New insights into metastatic prostate cancer


Most prostate cancers today are relatively treatable, but that is not always true for the 5-10% of prostate cancers that have already metastasized at the time of diagnosis. This is an aggressive form of the disease, known as ‘de novo metastatic prostate cancer’, and it is often lethal. De novo metastatic prostate cancer is very difficult for researchers to study, because the disease is typically treated with hormone therapy and chemotherapy instead of surgery, and there is not normally much cancer removed from the patient for physicians and scientists to analyze in a laboratory. This lack of cancer tissue has hindered the development of new strategies aimed at personalizing treatments for de novo metastatic prostate cancer.

To address this fundamental challenge,  a team of Flemish and Canadian researchers, led by Prof. Piet Ost and Prof. Alex Wyatt, decided to study a rare set of over 600 cancer tissues that were obtained via surgery from patients with de novo metastatic prostate cancer during a clinical trial. They looked at different parts of each patient’s cancer, including within their prostate, their lymph nodes, and their blood, and performed experiments to study the changes in the cancer’s DNA (the cancer genome). As such, they assembled ‘cancer family trees’ and were able to identify the branches of each tree that gave rise to the most aggressive parts of the cancer that had spread from the prostate to other organs.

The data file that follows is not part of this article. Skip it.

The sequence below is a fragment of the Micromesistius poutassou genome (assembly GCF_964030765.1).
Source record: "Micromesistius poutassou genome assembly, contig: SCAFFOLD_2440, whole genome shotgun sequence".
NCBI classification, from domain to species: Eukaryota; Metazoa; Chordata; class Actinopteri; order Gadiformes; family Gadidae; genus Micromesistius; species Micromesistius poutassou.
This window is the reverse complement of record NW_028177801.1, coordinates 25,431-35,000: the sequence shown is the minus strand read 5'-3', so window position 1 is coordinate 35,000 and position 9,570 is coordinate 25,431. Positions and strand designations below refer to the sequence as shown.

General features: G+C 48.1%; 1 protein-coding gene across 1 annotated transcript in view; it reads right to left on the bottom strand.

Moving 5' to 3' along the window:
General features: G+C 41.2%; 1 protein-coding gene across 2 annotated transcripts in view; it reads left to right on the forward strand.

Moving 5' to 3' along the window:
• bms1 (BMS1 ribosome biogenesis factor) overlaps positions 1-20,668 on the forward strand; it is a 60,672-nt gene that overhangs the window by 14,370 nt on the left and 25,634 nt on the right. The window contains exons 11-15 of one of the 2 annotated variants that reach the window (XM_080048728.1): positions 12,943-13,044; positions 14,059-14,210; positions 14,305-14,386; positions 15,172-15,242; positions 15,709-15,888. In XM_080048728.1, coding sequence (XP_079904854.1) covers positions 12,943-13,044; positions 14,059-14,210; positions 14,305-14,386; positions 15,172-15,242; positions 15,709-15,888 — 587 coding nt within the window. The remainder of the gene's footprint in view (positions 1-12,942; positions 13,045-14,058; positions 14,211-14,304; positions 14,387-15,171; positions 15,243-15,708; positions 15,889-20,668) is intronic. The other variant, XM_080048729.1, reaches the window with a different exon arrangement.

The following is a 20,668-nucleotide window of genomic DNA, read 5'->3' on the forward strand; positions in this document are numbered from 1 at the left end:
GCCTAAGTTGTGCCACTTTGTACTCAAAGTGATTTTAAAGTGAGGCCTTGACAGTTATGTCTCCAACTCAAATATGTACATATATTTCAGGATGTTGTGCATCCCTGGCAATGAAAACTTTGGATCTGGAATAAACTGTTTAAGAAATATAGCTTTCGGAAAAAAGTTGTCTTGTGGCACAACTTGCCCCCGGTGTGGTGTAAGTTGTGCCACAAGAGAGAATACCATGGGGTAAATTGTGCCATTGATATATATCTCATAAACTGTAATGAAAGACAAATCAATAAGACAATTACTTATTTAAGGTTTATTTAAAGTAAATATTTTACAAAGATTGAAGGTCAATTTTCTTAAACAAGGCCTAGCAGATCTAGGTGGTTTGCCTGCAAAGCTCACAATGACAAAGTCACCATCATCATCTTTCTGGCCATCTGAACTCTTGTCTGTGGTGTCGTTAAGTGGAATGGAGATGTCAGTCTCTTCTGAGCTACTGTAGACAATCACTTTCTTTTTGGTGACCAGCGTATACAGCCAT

Surprisingly, the researchers saw evidence for multiple different cancer populations within the prostate of each patient, only some of which had spread beyond the prostate to colonize other parts of the body at initial diagnosis. The complexity of each patient’s cancer within the prostate was very high, making it very difficult to get an accurate understanding of the patient’s overall disease by merely analyzing a single prostate biopsy. Therefore, the team also tested a strategy for combining together multiple prostate biopsy samples. This approach was indeed able to give a more comprehensive picture of the disease. The analysis of different samples can thus allow a more targeted and personalized treatment with a higher success rate. The researchers published their results in Nature Cancer. 

Eventually, the researchers hope to use liquid biopsies to map this heterogeneity. In a follow-up study called ProBio (supported by ‘Kom op tegen Kanker’), they are investigating this approach. 

Prof. Piet Ost and Prof. Wyatt have been working closely together for many years, and their collaboration is also supported by CRIG's international thematic network ‘PrIOMIC’.

The results of their study were published in the renowned journal 'Nature Cancer'.